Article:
Alexis Tsipras, the leader of Greece's Radical Left Coalition party (SYRIZA) delivers a statement at the party's headquarters in Athens, Monday, May 7, 2012 (AP Photo/Kostas Tsironis)
ATHENS, Greece (AP) — Greece's commitment to austerity is no longer valid because voters have rejected those deals, a left-wing party leader declared Tuesday as he tried to form a new coalition government.
Alexis Tsipras, head of the Radical Left Coalition that came a surprise second in Sunday's tumultuous election, called upon Greece's two main party leaders to renege on their support for the multibillion-euro international bailout that is keeping Greece afloat.
"There is no way we will sneak back in again what the Greek people threw out" in the election, he said, referring to resented austerity measures that have slashed incomes since early 2010 and led to record high unemployment.
Tsipras won 16.8 percent of the vote and 52 seats in the 300-member parliament. He received the mandate to form a government after conservative New Democracy leader Antonis Samaras, who came in first with 108 seats and 18.9 percent of the vote, tried and failed on Monday.
As no party won enough votes to form a government alone, a coalition or new elections are Greek politicians' only options to solve the country's political gridlock.
"This is a historic moment for the Left and the popular movement and a great responsibility for me," Tsipras said, adding he would try to form a left-wing government that will "end the agreements of subservience" with Greece's international bailout creditors.
The result of Sunday's parliamentary election raised troubling new questions about Greece's ability to stay solvent and in the euro currency bloc. A failure to put together a government this week would trigger another election in June, increasing fears that Greece's painful deficit-cutting program — along with Europe's faltering efforts to resolve its debt crisis — could be derailed.
Greece was expected to pass billions in new austerity measures in the next month in order to get its next batch of bailout money.
Those worries sent shares sinking nearly 7 percent on the Athens Stock Exchange on Monday, and shares dropped a further 1.3 percent by midday Tuesday.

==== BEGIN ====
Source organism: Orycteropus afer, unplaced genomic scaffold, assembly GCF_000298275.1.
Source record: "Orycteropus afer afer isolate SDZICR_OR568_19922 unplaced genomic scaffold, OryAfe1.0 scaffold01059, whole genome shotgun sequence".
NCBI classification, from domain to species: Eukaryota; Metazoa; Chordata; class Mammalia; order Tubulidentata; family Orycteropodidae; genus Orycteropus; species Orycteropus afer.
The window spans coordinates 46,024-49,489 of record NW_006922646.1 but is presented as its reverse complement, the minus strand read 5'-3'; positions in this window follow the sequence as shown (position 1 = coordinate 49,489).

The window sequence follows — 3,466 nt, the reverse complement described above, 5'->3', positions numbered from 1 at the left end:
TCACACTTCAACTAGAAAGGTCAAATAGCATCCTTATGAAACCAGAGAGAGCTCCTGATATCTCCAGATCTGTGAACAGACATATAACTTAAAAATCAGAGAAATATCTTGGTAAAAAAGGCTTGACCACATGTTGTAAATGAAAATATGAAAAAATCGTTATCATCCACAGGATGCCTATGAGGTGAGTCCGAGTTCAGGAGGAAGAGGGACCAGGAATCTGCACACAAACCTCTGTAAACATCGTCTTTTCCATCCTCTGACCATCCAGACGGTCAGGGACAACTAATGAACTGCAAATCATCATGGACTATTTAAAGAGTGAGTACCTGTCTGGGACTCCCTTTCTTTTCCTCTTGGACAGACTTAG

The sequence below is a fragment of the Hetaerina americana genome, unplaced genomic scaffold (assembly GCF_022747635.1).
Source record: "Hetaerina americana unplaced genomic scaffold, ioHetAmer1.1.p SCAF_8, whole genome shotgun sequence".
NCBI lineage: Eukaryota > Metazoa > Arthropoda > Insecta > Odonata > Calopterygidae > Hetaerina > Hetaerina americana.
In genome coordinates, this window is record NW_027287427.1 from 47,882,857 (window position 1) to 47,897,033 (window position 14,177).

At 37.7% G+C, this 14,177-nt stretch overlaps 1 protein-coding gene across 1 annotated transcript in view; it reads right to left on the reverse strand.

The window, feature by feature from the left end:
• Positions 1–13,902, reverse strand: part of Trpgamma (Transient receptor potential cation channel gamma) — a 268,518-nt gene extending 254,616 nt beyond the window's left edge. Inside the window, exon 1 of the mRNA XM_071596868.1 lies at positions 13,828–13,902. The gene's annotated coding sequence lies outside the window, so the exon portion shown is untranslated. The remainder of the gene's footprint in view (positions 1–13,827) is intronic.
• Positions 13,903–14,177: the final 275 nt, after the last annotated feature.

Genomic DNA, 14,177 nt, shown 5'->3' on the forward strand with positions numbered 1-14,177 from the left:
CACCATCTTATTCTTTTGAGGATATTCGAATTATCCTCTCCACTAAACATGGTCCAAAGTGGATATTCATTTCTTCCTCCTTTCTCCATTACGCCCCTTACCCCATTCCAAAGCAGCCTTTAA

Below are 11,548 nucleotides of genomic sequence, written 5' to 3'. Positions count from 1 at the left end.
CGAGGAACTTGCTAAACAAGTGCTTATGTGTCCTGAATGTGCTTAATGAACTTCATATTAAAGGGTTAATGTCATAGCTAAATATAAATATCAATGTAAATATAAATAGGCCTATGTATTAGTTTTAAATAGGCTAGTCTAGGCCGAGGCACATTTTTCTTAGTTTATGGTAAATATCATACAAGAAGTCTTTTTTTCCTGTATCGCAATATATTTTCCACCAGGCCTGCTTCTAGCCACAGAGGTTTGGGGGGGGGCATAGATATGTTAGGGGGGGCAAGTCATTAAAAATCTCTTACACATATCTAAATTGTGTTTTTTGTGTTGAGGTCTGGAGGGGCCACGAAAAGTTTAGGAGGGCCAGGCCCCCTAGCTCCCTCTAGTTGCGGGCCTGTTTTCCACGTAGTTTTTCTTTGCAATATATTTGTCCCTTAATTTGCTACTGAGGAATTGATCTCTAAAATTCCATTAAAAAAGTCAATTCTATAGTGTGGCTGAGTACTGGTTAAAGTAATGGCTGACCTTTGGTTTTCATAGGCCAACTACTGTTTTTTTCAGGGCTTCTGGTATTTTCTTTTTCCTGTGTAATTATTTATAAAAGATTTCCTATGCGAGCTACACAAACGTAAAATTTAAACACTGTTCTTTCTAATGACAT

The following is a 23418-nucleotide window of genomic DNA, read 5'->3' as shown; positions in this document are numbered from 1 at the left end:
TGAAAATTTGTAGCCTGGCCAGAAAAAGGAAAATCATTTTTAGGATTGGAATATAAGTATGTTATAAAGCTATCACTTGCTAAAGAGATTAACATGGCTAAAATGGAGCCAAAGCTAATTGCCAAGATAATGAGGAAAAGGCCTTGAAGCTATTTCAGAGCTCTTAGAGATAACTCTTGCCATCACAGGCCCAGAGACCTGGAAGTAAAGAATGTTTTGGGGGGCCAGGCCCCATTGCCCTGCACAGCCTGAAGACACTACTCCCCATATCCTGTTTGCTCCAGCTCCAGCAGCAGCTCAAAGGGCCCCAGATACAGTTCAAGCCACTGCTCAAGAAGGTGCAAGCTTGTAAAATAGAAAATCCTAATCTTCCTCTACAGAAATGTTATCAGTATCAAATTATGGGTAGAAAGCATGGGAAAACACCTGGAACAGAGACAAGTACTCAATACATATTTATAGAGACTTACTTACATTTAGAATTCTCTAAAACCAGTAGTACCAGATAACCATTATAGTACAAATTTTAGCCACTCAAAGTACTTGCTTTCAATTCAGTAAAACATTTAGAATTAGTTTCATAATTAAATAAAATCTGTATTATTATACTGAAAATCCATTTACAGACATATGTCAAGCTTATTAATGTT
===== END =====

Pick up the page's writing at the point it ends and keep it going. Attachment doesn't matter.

"The pro-bailout parties no longer have a majority in parliament to vote in destructive measures for the Greek people," he added. "This is a very important victory for our society."
Tsipras also demanded an examination of Greece's debt and a moratorium on repayment of the part of it that is "onerous."
If Tsipras fails to build a government over the next three days, the mandate will pass to Evangelos Venizelos, head of the third-placed Socialist PASOK party. If he is also unsuccessful, party leaders will hold a final effort to reach consensus. If nothing comes from that, elections will take place within a month.
Voters furious over years of painful budget cuts and higher taxes hammered both Samaras' conservative New Democracy and PASOK in the ballot. The two parties have dominated politics for the last four decades and had backed Greece's multibillion-dollar bailouts. Support scattered to several smaller parties — ranging from moderate leftists to an extreme right group blamed for street attacks against immigrants.
Greece is now in its fifth year of recession and unemployment has spiked to over 21 percent.
"With the state the economy is in, (Tsipras) does not have the luxury of losing any time," Dimitris Mardas, an associate professor of economics at Thessaloniki University, told The Associated Press.
Mardas said he believed there was room to negotiate a coalition government.
"If a combination of parties gather more than 50 percent of the seats in parliament, they can govern — period. What anyone else says doesn't matter. They are professionals, not children," he said.
Amid the political drama, Greece raised €1.3 billion ($1.69 billion) in a debt auction Tuesday but its short-term borrowing costs continued to creep up. It sold six-month treasury bills at an interest rate of 4.69 percent, compared with a 4.55 percent rate last month.
Nicholas Paphitis contributed.
Copyright 2012 The Associated Press. All rights reserved. This material may not be published, broadcast, rewritten or redistributed.
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